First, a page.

[Exclusive Column] SCARRED FOR LIFE – February 2023 – Tony Timpone

Horror never skips a holiday, and Valentine’s Day is no exception. The day may be reserved for sweethearts, but more than a few stalkers are waiting in the shadows of lovers’ lane. To mark the special occasion, we’ve checked in with five filmmakers who made a gory mess of Valentine’s Day to find out what horror movies left them Scarred for Life!

Eli Roth, writer/director (Cabin Fever, Hostel, Hostel: Part II, The Green Inferno); writer/producer (Be Mine: A VR Valentine’s Slasher, now available on Meta Horizon Worlds and Meta Quest TV, plus at Crypt TV’s Instagram and Facebook pages)

“I was lucky enough to see Alien [1979] in a movie theater when it was first released. I remember seeing the commercials on TV and begging my father to take me, and I was the only one of my brothers who wanted to go. It was a Friday night, packed house. My only frame of reference for science fiction at that point was Star Wars. I didn’t know that science fiction could be scary. I didn’t realize you could make a monster movie in space. From the opening shot, I was mesmerized. Because it was just me with my father, I was very talkative during the opening credits. I asked my dad, ‘What does the producer do?’ He answered that the producer has to come up with the money to make the movie. I asked what the director did. He said, ‘Well, the director gets to spend the money and tell everyone what to do.’ I looked at my dad and said, ‘I think I’m going to be a director.’

“I was so terrified of Alien, I stood up to leave, but I had to know what happened to the cat, so I stood there, frozen, in the aisle, body facing the exit, but head turned to the screen, and watched the last 10 minutes of the movie that way. As soon as it was over, I ran out of the theater and threw up on the sidewalk. And that was the beginning of my directing career.”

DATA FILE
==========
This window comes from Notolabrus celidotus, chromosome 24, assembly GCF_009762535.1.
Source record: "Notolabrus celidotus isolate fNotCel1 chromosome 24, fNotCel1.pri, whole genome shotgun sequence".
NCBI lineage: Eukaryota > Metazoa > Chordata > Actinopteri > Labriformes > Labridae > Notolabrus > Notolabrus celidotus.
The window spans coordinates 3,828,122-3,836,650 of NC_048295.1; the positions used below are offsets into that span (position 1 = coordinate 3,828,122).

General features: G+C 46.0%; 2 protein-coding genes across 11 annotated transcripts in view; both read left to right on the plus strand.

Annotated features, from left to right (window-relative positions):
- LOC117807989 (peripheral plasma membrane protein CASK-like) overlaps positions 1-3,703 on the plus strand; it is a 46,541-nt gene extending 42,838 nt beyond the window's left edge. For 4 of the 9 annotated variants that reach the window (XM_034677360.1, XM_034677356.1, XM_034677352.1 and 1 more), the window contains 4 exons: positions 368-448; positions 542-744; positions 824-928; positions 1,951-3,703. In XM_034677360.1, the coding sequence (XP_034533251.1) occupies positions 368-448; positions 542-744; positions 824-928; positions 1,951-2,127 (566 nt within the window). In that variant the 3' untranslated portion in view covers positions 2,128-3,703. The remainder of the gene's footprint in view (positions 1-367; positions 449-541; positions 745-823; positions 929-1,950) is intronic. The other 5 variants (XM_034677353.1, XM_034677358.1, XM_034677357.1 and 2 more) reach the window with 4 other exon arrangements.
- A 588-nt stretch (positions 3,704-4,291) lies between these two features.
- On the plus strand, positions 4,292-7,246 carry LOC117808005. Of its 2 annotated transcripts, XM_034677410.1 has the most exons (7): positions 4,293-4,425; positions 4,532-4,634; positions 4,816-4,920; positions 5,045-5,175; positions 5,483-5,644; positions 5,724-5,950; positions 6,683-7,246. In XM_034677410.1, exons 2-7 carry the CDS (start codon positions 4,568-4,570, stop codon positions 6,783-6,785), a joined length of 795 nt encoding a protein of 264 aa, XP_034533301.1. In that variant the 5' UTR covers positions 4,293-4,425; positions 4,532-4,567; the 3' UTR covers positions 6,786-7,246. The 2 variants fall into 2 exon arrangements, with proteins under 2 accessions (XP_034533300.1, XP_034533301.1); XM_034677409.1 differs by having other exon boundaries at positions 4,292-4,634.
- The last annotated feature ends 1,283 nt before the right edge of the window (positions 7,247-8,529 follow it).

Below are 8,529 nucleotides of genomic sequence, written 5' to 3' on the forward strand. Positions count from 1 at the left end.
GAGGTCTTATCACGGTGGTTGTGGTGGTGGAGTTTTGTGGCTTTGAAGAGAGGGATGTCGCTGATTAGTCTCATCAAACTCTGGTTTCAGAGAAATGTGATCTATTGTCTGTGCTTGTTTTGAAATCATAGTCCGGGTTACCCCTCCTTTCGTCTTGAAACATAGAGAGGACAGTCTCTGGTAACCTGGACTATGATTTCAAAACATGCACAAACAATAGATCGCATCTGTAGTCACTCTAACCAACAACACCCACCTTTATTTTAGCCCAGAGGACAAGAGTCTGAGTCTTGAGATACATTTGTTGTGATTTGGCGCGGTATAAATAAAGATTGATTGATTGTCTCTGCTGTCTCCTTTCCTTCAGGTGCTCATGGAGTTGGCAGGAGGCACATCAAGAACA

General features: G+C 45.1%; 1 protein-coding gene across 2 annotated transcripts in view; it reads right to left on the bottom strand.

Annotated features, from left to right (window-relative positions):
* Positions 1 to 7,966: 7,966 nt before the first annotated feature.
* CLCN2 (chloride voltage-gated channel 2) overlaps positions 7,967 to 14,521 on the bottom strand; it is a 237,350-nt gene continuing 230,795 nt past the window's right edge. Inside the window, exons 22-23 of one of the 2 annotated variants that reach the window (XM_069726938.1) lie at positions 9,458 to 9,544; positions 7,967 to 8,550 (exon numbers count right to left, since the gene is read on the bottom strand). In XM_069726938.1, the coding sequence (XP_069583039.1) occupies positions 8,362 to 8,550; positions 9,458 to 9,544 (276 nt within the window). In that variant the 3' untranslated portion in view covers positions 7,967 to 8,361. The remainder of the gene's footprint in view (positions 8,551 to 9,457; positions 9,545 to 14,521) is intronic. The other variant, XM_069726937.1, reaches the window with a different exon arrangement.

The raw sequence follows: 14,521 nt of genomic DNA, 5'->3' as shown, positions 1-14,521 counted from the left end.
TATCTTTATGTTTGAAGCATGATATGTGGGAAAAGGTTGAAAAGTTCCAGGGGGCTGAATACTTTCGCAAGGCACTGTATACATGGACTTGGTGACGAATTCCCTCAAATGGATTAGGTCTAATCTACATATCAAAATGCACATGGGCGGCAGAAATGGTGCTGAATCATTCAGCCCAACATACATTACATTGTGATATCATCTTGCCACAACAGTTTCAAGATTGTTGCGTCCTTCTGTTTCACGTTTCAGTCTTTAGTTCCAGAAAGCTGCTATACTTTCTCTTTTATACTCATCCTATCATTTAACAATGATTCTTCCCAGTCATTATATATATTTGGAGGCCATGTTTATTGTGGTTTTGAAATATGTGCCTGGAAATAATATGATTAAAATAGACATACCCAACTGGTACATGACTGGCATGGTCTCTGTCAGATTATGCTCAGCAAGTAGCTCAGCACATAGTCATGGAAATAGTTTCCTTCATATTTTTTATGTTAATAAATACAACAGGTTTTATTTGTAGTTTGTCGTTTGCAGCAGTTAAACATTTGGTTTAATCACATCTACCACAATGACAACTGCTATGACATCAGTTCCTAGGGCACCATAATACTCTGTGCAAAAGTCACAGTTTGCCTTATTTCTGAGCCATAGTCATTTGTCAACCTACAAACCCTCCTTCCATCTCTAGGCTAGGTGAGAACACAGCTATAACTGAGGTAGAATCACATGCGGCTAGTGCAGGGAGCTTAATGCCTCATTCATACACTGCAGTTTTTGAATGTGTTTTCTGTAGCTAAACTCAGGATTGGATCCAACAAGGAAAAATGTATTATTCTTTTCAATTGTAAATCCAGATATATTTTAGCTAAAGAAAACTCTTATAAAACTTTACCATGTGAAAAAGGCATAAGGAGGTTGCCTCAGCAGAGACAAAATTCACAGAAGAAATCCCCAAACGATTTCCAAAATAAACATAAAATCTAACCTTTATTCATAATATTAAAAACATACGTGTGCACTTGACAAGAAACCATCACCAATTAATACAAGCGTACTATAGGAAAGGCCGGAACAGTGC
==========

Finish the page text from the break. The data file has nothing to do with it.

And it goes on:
Jamie Blanks, director (Urban Legend, Storm Warning, Nature’s Grave, Valentine)

“The first horror movie I ever saw as a kid was John Carpenter’s The Fog [1980] in 1981. It was screened on 16mm in the middle of winter at a surf clubhouse on the beach in Melbourne, Australia, on a very chilly evening. No film has scared me quite like that first viewing of Carpenter’s classic. The thing that stuck with me was the dread the film instilled in me when the rotting lepers would knock on the doors of their victims with those huge boat hooks and then patiently wait for the door to open. I still recall my knees shaking with fear waiting for a rotting arm to emerge from the mist and drag their next victim into foggy oblivion.

“After the film was over and I opened the clubhouse door to leave, I was frozen with fear to discover that an actual fog bank had rolled in and the entire beach was shrouded in real fog. It was the perfect way to have experienced The Fog for the first time, and the movie and its score was permanently imprinted on my young mind. It also awakened my love of movie soundtracks and filmmaking, setting me on my path to become a filmmaker and composer. Years later, I got to tell writer and producer Debra Hill the story and gave her a mini-replica of the Point Reyes lighthouse featured in the movie. We became friends and she helped me, as a mentor, on my journey toward directing Urban Legend, my first feature film.”

George Mihalka, director (My Bloody Valentine [1981], Eternal Evil, The Hitchhiker)

House of Wax [1953] scared and scarred me. I arrived in Canada as a 9-year-old kid not speaking English or French. Television became my best friend. First things I watched were sports, hockey, and wrestling; didn’t need much language for that. As I started to understand English better, I happened on House of Wax one Saturday afternoon matinee at the local theater. I was about 13 at the time but looked older so I got in.

“I had nightmares for months; the melting wax figures [at the beginning] and when it’s revealed that dead bodies were used to make wax figures haunted me even after the nightmares subsided. I remember those images just as vividly now. Vincent Price, Charles Bronson, what a cast. Didn’t much like horror films after that till I started making them. The melted face of hot dog kid in My Bloody Valentine was my homage to House of Wax.”

Patrick Lussier, director (Dracula 2000, The Purge TV series, Drive Angry, Play Dead and My Bloody Valentine [2009])

“I saw Peter Medak’s 1980 film The Changeling on opening night in Vancouver, where I lived and where most of the film was shot. The familiarity of the locations made the story all the more real to me back then. But it’s George C. Scott’s quietly devastating grief that grounds the film and makes the horror that unfolds all the more relentless and terrifying. The dread of the metallic ‘banging,’ the moving POVs of the entity that haunts the house, and I’d argue the best seance sequence in any film are all second only to the horror induced by a bouncing rubber ball. Goosebumps every fucking time I see that film.”